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BackgroundMost patients with osteoarthritis (OA) are treated by primary care physicians (in this article, primary care physicians are family physicians and general internists).ObjectiveTo describe and compare the self-reported practice patterns of family physicians and general internists for the evaluation and management of severe OA of the knee, including factors that might influence referral for total knee replacement.Design, Setting, and ParticipantsA survey was developed and mailed to randomly selected community family physicians and general internists practicing in Indiana.Main Outcome MeasureSelf-reported physician practice patterns regarding OA of the knee.ResultsPhysical examination was the most common method of evaluating OA of the knee. Family physicians were more likely to examine for crepitation, joint stability, and quadriceps muscle strength than were general internists (P<.05). Patients with OA of the knee treated by family physicians were more likely to receive nonsteroidal anti-inflammatory drugs or oral corticosteroids and were less likely to receive aspirin, acetaminophen, or narcotics compared with patients treated by general internists. Six patient characteristics were rated as positive factors favoring a referral for possible total knee replacement, 8 characteristics were rated as negative, and 5 were rated as not a factor in the decision about referral.ConclusionsResults from this study suggest that additional research is needed to determine the evaluative techniques for OA of the knee that provide the most useful information for management decisions, the management techniques that maximize patient outcomes, and the criteria that should be used to select patients who would benefit most from referral for possible total knee replacement.OSTEOARTHRITIS (OA) is the most common disease affecting joints.It is the 16th most common principal diagnosis for visits to primary care physicians (in this article, primary care physicians are family physicians and general internists) among patients of all ages, the eighth most common in patients between the ages of 65 and 74 years, and the third most common in patients older than 75 years.Evidence of OA has been found in 80% of radiographs in persons older than 70 years.Despite the high prevalence of this disease in primary care practice, little is known about how OA is managed by primary care physicians.Recent reports document how primary care physicians and rheumatologists would manage a hypothetical case of OA.The results of these studies suggest that 65% to 75% of family physicians and general internists would prescribe nonsteroidal anti-inflammatory drugs (NSAIDs) despite their higher cost and debated superiority over pure analgesics.Compared with rheumatologists, primary care physicians report less frequent use of nondrug therapy, such as physical therapy and exercises.For patients with severe OA of the knee, joint replacement has become an accepted treatment alternative. Rates of joint replacement are increasing, and a recent meta-analysis of studies of patient outcomes found that total knee replacement (TKR) was a "safe and effective procedure. . . ."Stross and Boleevaluated an educational intervention designed to inform primary care physicians of the value of joint replacement. Audits of hospital discharge records in community hospitals used by these primary care physicians found that the rate of discharges for TKR doubled after the educational intervention.The purpose of this study was to describe and compare the self-reported practice patterns of family physicians and general internists for the evaluation and management of severe OA of the knee, including factors that might influence referral for TKR. This study was conducted as part of a larger project studying the outcomes of TKR through one of the Patient Outcomes Research Teams (PORTs) funded by the Agency for Health Care Policy and Research, Rockville, Md.The principal focus of the TKR PORT was to evaluate outcomes from TKR surgery.METHODSA panel composed of a family physician (D.I.A.), a general internist, an orthopaedic surgeon (D.A.H.), a biostatistician (B.P.K.), and the director of a survey research center developed a written survey that was designed to obtain physicians' self-reports of their practice patterns, perceptions, and attitudes for the evaluation and management of severe OA of the knee. In the survey, physicians were first asked whether during the past year they had "treated or referred for treatment any patients with severe osteoarthritis of the knee." Those who responded no were excluded from further analysis. Those who responded yes were asked how many patients with severe OA of the knee they had treated or referred during the past 2 weeks. The second question provided a list of 11 possible treatment or management options for OA of the knee. Physicians were asked to report the percentage of their patients with OA of the knee for whom they had prescribed each treatment during the past year. The third question listed 10 techniques used in the evaluation of OA of the knee and asked for a percentage response similar to that requested in the second question. Finally, physicians were asked about the indications for TKR. They were asked to indicate the effect of patient age, weight, walking limitations, and 24 additional patient characteristics on their decision to refer a patient for possible TKR. The survey was reviewed by an advisory board of primary care physicians for content and clarity. A copy of the survey is available on request.A sampling frame of Indiana family physicians and general internists was developed from all available sources: (1) the Indiana Physician Profile maintained at the Indiana University Department of Family Medicine, Indianapolis; (2) the Indiana Medical Licensing Bureau, Indianapolis; (3) Medicare billing data; and (4) the American Medical Association (Chicago, Ill) Physician Masterfile for Indiana. From this frame, 100 primary care physicians were randomly selected for pilot testing of the mail surveys. The pilot test yielded a 30% response rate, and no difficulties were noted in responding to the questions.Simple random samples of 300 family physicians and 300 general internists were selected from the sampling frame to receive the survey by mail. A cover letter, signed by the chairpersons of the Indiana University Departments of Medicine and Family Medicine, accompanied the survey. The letter introduced the project, explained the purpose of the survey, and encouraged participation. Two follow-up mailings were sent to nonrespondents.Descriptive analyses were performed by calculating the mean responses for each question. Most questions asked for physicians to report a percentage of patients for whom they recommended a particular therapy, and these mean percentages are reported. In addition, mean responses were calculated for family physicians and general internists separately, so that comparisons could be made between the 2 specialties. These comparisons were made by using the Student ttest. For the question focusing on how patient characteristics would influence referral for possible TKR, the 5-point Likert-type scale response was collapsed into 3 categories: a negative factor against referral, not a factor, and a positive factor favoring referral. Patient characteristics that received less than a 60% response from the physicians in any of the 3 categories (ie, fewer than 60% of physicians thought it was a negative factor or a positive factor or not a factor in referral)were reported as "clinical disagreement."RESULTSOf the 300 family physicians and 300 general internists who were sampled, 86 and 107, respectively, were excluded for one of the following reasons: (1) retired or not practicing, (2) not a family physician or general internist, (3) deceased, or (4) not locatable. Of the 214 eligible family physicians, 70 returned completed surveys for a response rate of 32.7%. Of the 193 eligible general internists, 72 returned completed surveys for a response rate of 37.3%. The overall response rate was 34.9%. No significant differences were noted between respondents and nonrespondents in age, years of practice since medical school, sex, the percentage practicing in metropolitan statistical area counties, and the percentage who were graduates of the Indiana University Medical School (Table 1).Table 1. Characteristics of Respondents and NonrespondentsRespondents (n = 142)Nonrespondents (n = 265)PMean age, y49.048.3.57Years since medical school graduation22.214.171.124Male, %89.987.6.48Metropolitan statistical area county, %126.96.36.199Indiana University Medical School graduate, %66.256.9.07Most respondents (92.3%) reported treating or referring a patient with severe OA of the knee during the past year, including 64 family physicians (91%) and 67 general internists (93%); thus, 131 physicians were included in further analysis. During the 2 weeks before completing the survey, the 131 physicians treated or referred, on average, 4.3 patients (range, 0-21 patients) with severe OA of the knee; family physicians reported that they treated or referred an average of 3.5 patients (range, 0-12 patients) compared with general internists, who reported an average of 5.1 patients (range, 0-12 patients) with OA of the knee (P<.05).Methods used to evaluate OA of the knee are given in Table 2. The most frequently used techniques for evaluating severe OA of the knee were examination for crepitation, assessment of knee range of motion, and a check for pedal pulses. The use of standing knee radiographs was much less common than the use of non–weight-bearing knee radiographs . Family physicians were significantly more likely to examine for crepitation, joint stability, and quadriceps muscle strength than were general internists. No other statistically significant differences were noted between family physicians and general internists in the evaluation of severe OA of the knee.Table 2. Evaluation of Osteoarthritis of the Knee by Primary Care Physicians*Evaluation MethodFamily Physician (n = 64)General Internist (n = 67)Total (N = 131)PExamine for crepitation958690.4.04Assess knee range of motion (qualitative)838583.6.68Check pedal pulse808381.6.60Assess joint stability796572.3.02Assess hip range of motion646363.6.94(Non–weight-bearing) knee radiographs646061.7.48Assess quadriceps muscle strength674857.0.008Aspirate knee effusion if present222624.0.48Standing knee radiographs171817.3.88Measure knee range of motion (goniometer)333.2.84*Values are given as the mean percentage.The most frequent method of managing severe OA of the knee was drug therapy (Table 3). The most commonly prescribed regimen was NSAIDs. General internists were significantly more likely than family physicians to prescribe aspirin, acetaminophen, or narcotics. Family physicians were more likely than general internists to prescribe NSAIDs or oral corticosteroids and to inject corticosteroids intra-articularly. Instruction or referral for weight loss was the second most common method of management following drug therapy; the third most common was referral for physical therapy. Few patients were referred to an orthopaedic surgeon for evaluation for possible TKR or knee arthroscopy or to another physician for nonsurgical management. No significant differences in referral rates were noted between family physicians and general internists.Table 3. Management of Osteoarthritis of the Knee by Primary Care Physicians*Management MethodFamily Physician (n = 64)General Internist (n = 67)Total (N = 131)PDrug therapyNonsteroidal anti-inflammatory drugs786470.5<.001Aspirin or acetaminophen274235.0.001Narcotics162219.0.05Oral corticosteroids311.7.02Instruct or refer for weight loss454947.1.54Prescribe or instruct in physical therapy252826.4.61Refer to an orthopaedic surgeon for general evaluation191717.7.41Refer to another physician for nonsurgical management887.9.81Refer to an orthopaedic surgeon for knee arthroscopy777.2.90Refer to an orthopaedic surgeon specifically for total knee replacement777.0.65Intra-articular injection of corticosteroids1046.6.02*Values are given as the mean percentage.Patient characteristics were related to referral for possible TKR. When asked whether a patient could be too old to undergo TKR, 33.9% of physicians responded yes. The median reported maximum age for TKR was 87.5 years. When physicians were asked whether a patient could be too young to undergo TKR, 43.9% responded yes. The median reported minimum age was 40 years. Most physicians (82.5%) responded yes when asked whether a patient could weigh too much to undergo TKR. The median of the reported maximum weight for knee replacement was 123.8 kg (275 lb) (range, 67.5-180.0 kg [150-400 lb]). The majority of physicians (69.9%) reported that the number of blocks a patient can walk without pain is not a factor in referring for TKR. Of the remaining 30.1% who used the minimum number of blocks that a patient can walk as a criterion for referral for possible TKR, the mean number of minimum blocks reported was 1.5 (range, 1-5 blocks).The relative importance of 24 patient characteristics in a physician's decision to refer a patient for possible TKR is reported in Table 4. Similar responses were noted for family physicians and general internists. The presence of pain not responsive to drug therapy and the presence of substantial weight-bearing pain received the strongest ratings as factors favoring a referral for possible TKR. Patient race and sex were the factors most commonly reported to not influence possible TKR referral. The presence of alcohol or drug abuse and the presence of peripheral vascular disease were rated as the strongest negative factors against a referral for possible TKR. Clinical disagreement existed for 5 (21%) of the 24 patient characteristics: septic OA of the knee more than 1 year ago, the lack of health insurance, isolated patellofemoral OA, a patient demand for TKR, and painful feet.Table 4. Percentage of Agreement Among Primary Care Physicians* About Patient Characteristics That Influence the Decision to Refer for Possible Total Knee ReplacementCategoryRatingPositive FactorNot a FactorNegative FactorPositive factorPain not responsive to drug therapy188.8.131.52Persistent weight-bearing knee pain184.108.40.206Pain at night86.311.12.6Radiographic evidence of knee arthritis83.913.62.5High physical demands at work72.210.417.4Unstable knee joint69.516.114.4Not a factorRaceWhite1.695.82.5Nonwhite0.095.84.1SexMale1.794.24.2Female2.594.23.3Insurance statusMedicare14.683.81.7Medicaid10.381.97.7Private insurance18.080.31.7Negative factorAlcohol or other drug abuse2.67.789.8Peripheral vascular disease2.68.688.8Local active skin infection or psoriasis2.611.286.2Major psychiatric disorder1.715.482.9Unlikely to follow treatment plan12.111.276.7Nursing home residence3.425.471.1Weak quadriceps muscle status15.818.465.7Severe hip arthritis24.614.461.0Clinical disagreement (<60% agreement)Septic knee arthritis >1 y ago12.829.158.1No health insurance0.956.043.1Isolated patellofemoral arthritis20.924.554.5Demanded total knee replacement53.034.212.9Painful feet15.338.146.6*Family physicians and general internists (n = 142).COMMENTOsteoarthritis of the knee is a common problem in primary care. More than 90% of the primary care physicians in the sample for the present study reported evaluating and managing severe OA of the knee during the previous 2 weeks, with a mean of 4.3 patients seen. Note, however, that we relied on the primary care physicians' individual assessments for determining whether patients had severe OA of the knee. The physical examination was the most common method of evaluating severe OA of the knee, especially assessment of crepitation, range of motion, and joint stability. Slightly more than 60% of the primary care physicians participating in the study obtained non–weight-bearing knee radiographs. One possible explanation for this finding is that radiographic findings in OA may not correlate well with patient symptoms or functional status. For this reason, knee radiographs may not be helpful to primary care physicians in the clinical management of OA of the knee. Standing knee radiographs have been reported to provide more important diagnostic information for OA of the knee than non–weight-bearing knee radiographs.Our sample of physicians reported relatively infrequent use (17.3%) of this technique.The use of NSAIDs dominates the treatment modalities used in the management of OA of the knee by the primary care physicians participating in the present study, a finding that supports the hypothetical case studies of Mazzuca et aland Holt and Mazzuca.They reported that almost half of the patients with OA of the knee were instructed about or referred for weight loss. This finding supports those of other studies that have found a relationship between obesity and OA of the knee.More than 80% of the physicians also reported that a patient can weigh too much to be considered a candidate for TKR.According to the primary care physicians' assessments, patients with severe OA of the knee were predominantly treated without referral to specialists. Fewer than 8% of patients were referred to another physician for nonsurgical management, and fewer than 20% of patients were referred to an orthopaedic surgeon for evaluation. Only 7% of patients were referred specifically for possible TKR. Slightly more than 7% of patients were referred for arthroscopy, a technique still under evaluation for its usefulness in the management of OA of the knee.These results support previous findings that most cases of OA of the knee are managed solely by primary care physicians with little assistance from other specialists.The optimal rate of appropriate referral for TKR remains unknown, as do the appropriate criteria for selecting patients who would receive maximum benefit from TKR.The primary care physicians participating in the present study agreed on how they would rate the importance of 19 of the 24 patient characteristics in their decision to refer for TKR. Only 5 items had less than 60% agreement about their role in the referral decision. The factors favoring referral were dominated by patient pain and discomfort. Race, sex, and having medical insurance were generally agreed on as not important in making a decision to refer. The factors against referral consisted mostly of coexisting conditions, such as alcohol or other drug abuse, peripheral vascular disease, active skin infection, or a major psychiatric disorder. Primary care physicians may view these as factors that would lead to poorer outcomes of TKR, and, thus, they may be less inclined to refer patients with these conditions. Disagreement was found mostly on items that might be a negative factor for referral: septic knee arthritis, no health insurance, isolated patellofemoral arthritis, and painful feet.The presence of clinical disagreement in the rating of the importance of 5 (21%) of the 24 patient characteristics in a decision to refer for possible TKR illustrates the uncertainty that may cause the practice style variation found in managing common primary care problems. Bergfound little agreement among family physicians for the management of an uncomplicated urinary tract infection in a hypothetical female patient. Adamson et al,who compared treatment of hypertension by family physicians and general internists, found significant differences in the frequency of follow-up visits and in the frequency of medication changes when blood pressure was uncontrolled. Petitti and Grumbachfound variation between family physicians and general internists in recommendations about revisit intervals for hypothetical patients with diabetes, angina, or hypertension. The results of our study suggest that a similar practice style variation may exist in the decision to refer a patient with severe OA of the knee.Our findings are limited by the low response rate of 34.9%. Although the response rate is low and the findings may not be generalizable to the entire population of primary care physicians in the United States, the present study represents an attempt to quantify the decision-making process of physicians caring for patients with severe OA of the knee. A strength of these data is the use of 2 separate groups of community-based primary care physicians.Another limitation of the study is that physicians were not asked to justify their diagnosis of severe OA of the knee according to diagnostic criteria; thus, the results are based solely on the physicians' evaluations in diagnosing this condition. This could be one reason there seems to be so much variation in physician practice patterns. Clinical confirmation of severe OA of the knee was beyond the scope of this study, but future studies could verify diagnoses.Family physicians and general internists need the following research findings: (1) the evaluative techniques for OA of the knee that provide the most useful information for management, (2) the management techniques that maximize clinical outcomes, and (3) the criteria that should be used to select patients who would benefit most from referral. The findings of the present study suggest that some clinical disagreement exists among primary care physicians in each of these areas. Since the most important objective is an improved clinical outcome for patients with severe OA of the knee, additional studies are needed to evaluate how current standards of practice for evaluating, treating, and referring patients with severe OA of the knee by primary care physicians relate to patient outcomes, such as quality of life, pain, and functional status.National Commission on Arthritis and Related Musculoskeletal DiseasesThe Arthritis Plan.Washington, DC: US Dept of Health, Education, and Welfare, Public Health Service, National Institutes of Health; 1976. Out of the Maze: Report to the Congress of the United States;vol 1. US Dept of Health, Education, and Welfare publication NIH 76-1150.US Department of Health and Human ServicesNational Ambulatory Medical Survey: 1989 Summary.Hyattsville, Md: US Dept of Health and Human Services, Public Health Service, Centers for Disease Control, National Center for Health Statistics; 1992. Series 13: Data from the National Health Survey, No. 110. US Dept of Health and Human Services publication (PHS)92-1771.JSLawrenceOsteoarthrosis.In: Lawrence JS, ed. Rheumatism in Populations.London, England: Heinemann Medical Books Ltd; 1977:88-115.SAMazzucaKDBrandtSLAndersonBSMusickBPKatzThe therapeutic approaches of community based primary care practitioners to OA of the hip in an elderly patient.J Rheumatol.1991;18:1593-1600.WSHoltSAMazzucaPrescribing behaviors of family physicians in the treatment of OA.Fam Med.1992;24:524-527.SAMazzucaKDBrandtBPKatzLWeiKDStewartTherapeutic strategies distinguish community based primary care physicians from rheumatologists in the management of OA.J Rheumatol.1993;20:80-86.JDBradleyKDBrandtBPKatzLAKalasinskiSIRyanComparison of an anti-inflammatory dose of ibuprofen, an analgesic dose of ibuprofen, and acetaminophen in the treatment of patients with osteoarthritis of the knee.N Engl J Med.1991;325:87-91.CMCallahanBGDrakeDAHeckRSDittusPatient outcomes following tricompartmental total knee replacement.JAMA.1994;271:1349-1357.JKStrossGGBoleEvaluation of an educational program for primary care practitioners, on the management of OA.Osteoarthritis Rheum.1985;28:108-111.DAFreundRSDittusJFitzgeraldDHeckAssessing and improving outcomes: total knee replacement.Health Serv Res.1990;25:723-726.KDBrandtRFifeEBraunsteinBPKatzRadiographic grading of severity of knee OA: relation of the Kellgren and Lawrence grade to grade based on joint space narrowing, and correlation with arthroscopic evidence of articular cartilage degeneration.Arthritis Rheum.1991;34:1381-1386.DTFelsonANaimarkJAndersonLKazisWCastelliRFMeenanThe prevalence of knee osteoarthritis in the elderly: the Framingham Osteoarthritis Study.Arthritis Rheum.1987;30:914-918.RWChangJFalconerSDStulbergWJArnoldLMManheimARDyerA randomized, controlled trial of arthroscopic surgery versus closed-needle joint lavage for patients with OA of the knee.Arthritis Rheum.1993;36:289-296.ADBergVariations among family physicians' management strategies for lower urinary tract infections in women: a report from the Washington Family Physician Collaborative Research Network.J Am Board Fam Pract.1991;4:327-330.TEAdamsonJERodnickDSGuillionFamily physicians and general internists: do they treat hypertension patients differently?J Fam Pract.1989;29:93-99.DBPetittiKGrumbachVariation in physicians' recommendations about revisit interval for three common conditions.J Fam Pract.1993;37:235-240.Accepted for publication September 29, 1997.This research was supported by grant 06432 from the Agency for Health Care Policy and Research, Rockville, Md, to Indiana University and subgrantees to establish a Total Knee Replacement Patient Outcomes Research Team.Opinions in this article do not necessarily reflect the opinions of the Agency for Health Care Policy and Research.We express our appreciation to Evan Melrose, MD, for preparing the data for analysis.Reprints: Lorrie A. Mamlin, MPH, Center for Health Services Research (11H), Richard L. Roudebush Veterans Affairs Medical Center, 1481 W 10th St, Indianapolis, IN 46202 (email@example.com).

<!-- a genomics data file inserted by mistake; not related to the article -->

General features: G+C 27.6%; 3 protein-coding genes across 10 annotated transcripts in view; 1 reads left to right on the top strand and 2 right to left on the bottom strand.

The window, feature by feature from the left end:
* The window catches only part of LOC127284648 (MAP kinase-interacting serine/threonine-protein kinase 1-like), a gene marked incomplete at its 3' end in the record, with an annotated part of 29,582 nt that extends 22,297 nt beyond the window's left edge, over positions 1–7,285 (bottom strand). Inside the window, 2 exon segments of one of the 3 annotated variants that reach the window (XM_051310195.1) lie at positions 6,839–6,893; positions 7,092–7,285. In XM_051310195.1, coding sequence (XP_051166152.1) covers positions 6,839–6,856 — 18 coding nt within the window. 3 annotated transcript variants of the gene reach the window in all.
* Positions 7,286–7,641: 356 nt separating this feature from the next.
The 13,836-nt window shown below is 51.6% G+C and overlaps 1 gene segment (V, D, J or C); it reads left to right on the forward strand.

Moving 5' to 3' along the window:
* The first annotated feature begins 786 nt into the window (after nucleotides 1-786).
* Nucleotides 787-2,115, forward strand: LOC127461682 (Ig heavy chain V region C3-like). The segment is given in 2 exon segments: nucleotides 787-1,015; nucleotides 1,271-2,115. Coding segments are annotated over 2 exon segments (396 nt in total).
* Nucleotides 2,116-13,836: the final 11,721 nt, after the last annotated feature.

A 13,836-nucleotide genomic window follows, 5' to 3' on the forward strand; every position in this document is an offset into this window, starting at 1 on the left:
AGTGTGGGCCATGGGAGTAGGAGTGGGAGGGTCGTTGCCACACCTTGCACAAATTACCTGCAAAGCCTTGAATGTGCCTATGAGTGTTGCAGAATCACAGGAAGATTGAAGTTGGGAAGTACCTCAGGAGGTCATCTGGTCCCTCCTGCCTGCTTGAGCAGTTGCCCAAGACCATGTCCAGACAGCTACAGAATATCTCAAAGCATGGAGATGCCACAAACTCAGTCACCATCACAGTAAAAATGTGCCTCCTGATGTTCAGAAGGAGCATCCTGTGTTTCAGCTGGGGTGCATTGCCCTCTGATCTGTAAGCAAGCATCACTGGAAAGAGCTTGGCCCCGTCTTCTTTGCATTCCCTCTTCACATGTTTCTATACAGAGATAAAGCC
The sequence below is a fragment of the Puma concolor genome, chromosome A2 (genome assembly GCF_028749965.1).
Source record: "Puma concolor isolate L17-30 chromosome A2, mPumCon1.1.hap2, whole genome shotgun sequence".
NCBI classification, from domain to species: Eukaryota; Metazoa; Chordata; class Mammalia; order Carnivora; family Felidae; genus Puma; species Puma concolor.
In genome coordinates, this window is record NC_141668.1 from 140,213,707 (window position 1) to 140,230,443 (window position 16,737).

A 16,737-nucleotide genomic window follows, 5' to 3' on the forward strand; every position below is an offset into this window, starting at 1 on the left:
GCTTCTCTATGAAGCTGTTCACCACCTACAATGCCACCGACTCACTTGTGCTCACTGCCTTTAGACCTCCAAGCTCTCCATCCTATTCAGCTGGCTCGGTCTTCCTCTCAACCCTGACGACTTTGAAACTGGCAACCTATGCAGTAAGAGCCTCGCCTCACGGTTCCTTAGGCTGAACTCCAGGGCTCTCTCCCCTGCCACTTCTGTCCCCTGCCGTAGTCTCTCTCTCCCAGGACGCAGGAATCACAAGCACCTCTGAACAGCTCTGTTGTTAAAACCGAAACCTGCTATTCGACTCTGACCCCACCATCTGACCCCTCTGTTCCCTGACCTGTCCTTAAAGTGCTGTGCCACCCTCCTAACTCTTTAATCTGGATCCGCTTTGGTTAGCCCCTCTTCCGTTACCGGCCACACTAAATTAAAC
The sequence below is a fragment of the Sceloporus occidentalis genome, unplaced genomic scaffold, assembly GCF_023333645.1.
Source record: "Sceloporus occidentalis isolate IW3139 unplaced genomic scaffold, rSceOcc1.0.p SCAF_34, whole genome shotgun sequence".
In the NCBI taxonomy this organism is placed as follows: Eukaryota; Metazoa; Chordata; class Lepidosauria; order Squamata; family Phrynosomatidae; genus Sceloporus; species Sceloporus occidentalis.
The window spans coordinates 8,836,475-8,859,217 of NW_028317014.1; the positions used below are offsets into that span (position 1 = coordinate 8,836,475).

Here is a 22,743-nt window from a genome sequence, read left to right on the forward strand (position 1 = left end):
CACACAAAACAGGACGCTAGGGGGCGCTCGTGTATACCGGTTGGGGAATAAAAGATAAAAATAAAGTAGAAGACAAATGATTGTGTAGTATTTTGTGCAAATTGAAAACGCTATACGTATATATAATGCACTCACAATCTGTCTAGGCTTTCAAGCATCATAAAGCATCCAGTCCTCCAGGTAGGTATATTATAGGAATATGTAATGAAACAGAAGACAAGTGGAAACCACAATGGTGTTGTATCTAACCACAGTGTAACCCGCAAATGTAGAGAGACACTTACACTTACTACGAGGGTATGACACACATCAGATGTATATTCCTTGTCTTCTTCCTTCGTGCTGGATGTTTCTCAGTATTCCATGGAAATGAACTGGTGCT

Archives of Family Medicine – American Medical Association
Published: Nov 1, 1998